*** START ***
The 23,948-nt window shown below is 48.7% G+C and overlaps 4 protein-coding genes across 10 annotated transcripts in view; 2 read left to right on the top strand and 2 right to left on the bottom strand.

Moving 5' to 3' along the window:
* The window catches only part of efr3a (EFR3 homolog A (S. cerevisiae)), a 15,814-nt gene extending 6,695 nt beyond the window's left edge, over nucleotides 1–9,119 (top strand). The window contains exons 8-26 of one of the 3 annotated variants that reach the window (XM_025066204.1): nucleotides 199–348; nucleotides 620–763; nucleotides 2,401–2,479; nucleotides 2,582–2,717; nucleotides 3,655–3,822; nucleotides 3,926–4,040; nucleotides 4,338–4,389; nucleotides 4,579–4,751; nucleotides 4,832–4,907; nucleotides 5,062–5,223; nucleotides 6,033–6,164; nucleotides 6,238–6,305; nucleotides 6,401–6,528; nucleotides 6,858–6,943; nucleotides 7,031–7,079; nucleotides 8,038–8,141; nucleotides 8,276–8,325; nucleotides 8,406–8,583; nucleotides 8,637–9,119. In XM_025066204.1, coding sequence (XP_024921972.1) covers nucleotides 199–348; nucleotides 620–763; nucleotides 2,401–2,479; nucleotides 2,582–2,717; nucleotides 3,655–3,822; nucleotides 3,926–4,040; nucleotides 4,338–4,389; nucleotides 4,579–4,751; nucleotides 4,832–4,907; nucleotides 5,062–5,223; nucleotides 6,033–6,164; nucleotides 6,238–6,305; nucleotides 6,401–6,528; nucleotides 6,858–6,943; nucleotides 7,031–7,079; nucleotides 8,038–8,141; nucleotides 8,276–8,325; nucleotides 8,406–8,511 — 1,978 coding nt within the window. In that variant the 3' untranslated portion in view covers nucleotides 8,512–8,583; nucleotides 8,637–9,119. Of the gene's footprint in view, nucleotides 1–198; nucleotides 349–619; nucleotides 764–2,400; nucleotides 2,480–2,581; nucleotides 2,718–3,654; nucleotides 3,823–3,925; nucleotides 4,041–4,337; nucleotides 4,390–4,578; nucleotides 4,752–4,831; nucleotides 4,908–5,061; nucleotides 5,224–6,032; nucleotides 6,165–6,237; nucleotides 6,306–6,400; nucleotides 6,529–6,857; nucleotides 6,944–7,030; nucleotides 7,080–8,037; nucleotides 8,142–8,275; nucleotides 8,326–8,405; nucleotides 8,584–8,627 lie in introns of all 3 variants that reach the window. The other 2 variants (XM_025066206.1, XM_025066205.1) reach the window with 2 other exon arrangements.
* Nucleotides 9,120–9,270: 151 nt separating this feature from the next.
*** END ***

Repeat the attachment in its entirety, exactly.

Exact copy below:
The 23,948-nt window shown below is 48.7% G+C and overlaps 4 protein-coding genes across 10 annotated transcripts in view; 2 read left to right on the top strand and 2 right to left on the bottom strand.

Moving 5' to 3' along the window:
* The window catches only part of efr3a (EFR3 homolog A (S. cerevisiae)), a 15,814-nt gene extending 6,695 nt beyond the window's left edge, over nucleotides 1–9,119 (top strand). The window contains exons 8-26 of one of the 3 annotated variants that reach the window (XM_025066204.1): nucleotides 199–348; nucleotides 620–763; nucleotides 2,401–2,479; nucleotides 2,582–2,717; nucleotides 3,655–3,822; nucleotides 3,926–4,040; nucleotides 4,338–4,389; nucleotides 4,579–4,751; nucleotides 4,832–4,907; nucleotides 5,062–5,223; nucleotides 6,033–6,164; nucleotides 6,238–6,305; nucleotides 6,401–6,528; nucleotides 6,858–6,943; nucleotides 7,031–7,079; nucleotides 8,038–8,141; nucleotides 8,276–8,325; nucleotides 8,406–8,583; nucleotides 8,637–9,119. In XM_025066204.1, coding sequence (XP_024921972.1) covers nucleotides 199–348; nucleotides 620–763; nucleotides 2,401–2,479; nucleotides 2,582–2,717; nucleotides 3,655–3,822; nucleotides 3,926–4,040; nucleotides 4,338–4,389; nucleotides 4,579–4,751; nucleotides 4,832–4,907; nucleotides 5,062–5,223; nucleotides 6,033–6,164; nucleotides 6,238–6,305; nucleotides 6,401–6,528; nucleotides 6,858–6,943; nucleotides 7,031–7,079; nucleotides 8,038–8,141; nucleotides 8,276–8,325; nucleotides 8,406–8,511 — 1,978 coding nt within the window. In that variant the 3' untranslated portion in view covers nucleotides 8,512–8,583; nucleotides 8,637–9,119. Of the gene's footprint in view, nucleotides 1–198; nucleotides 349–619; nucleotides 764–2,400; nucleotides 2,480–2,581; nucleotides 2,718–3,654; nucleotides 3,823–3,925; nucleotides 4,041–4,337; nucleotides 4,390–4,578; nucleotides 4,752–4,831; nucleotides 4,908–5,061; nucleotides 5,224–6,032; nucleotides 6,165–6,237; nucleotides 6,306–6,400; nucleotides 6,529–6,857; nucleotides 6,944–7,030; nucleotides 7,080–8,037; nucleotides 8,142–8,275; nucleotides 8,326–8,405; nucleotides 8,584–8,627 lie in introns of all 3 variants that reach the window. The other 2 variants (XM_025066206.1, XM_025066205.1) reach the window with 2 other exon arrangements.
* Nucleotides 9,120–9,270: 151 nt separating this feature from the next.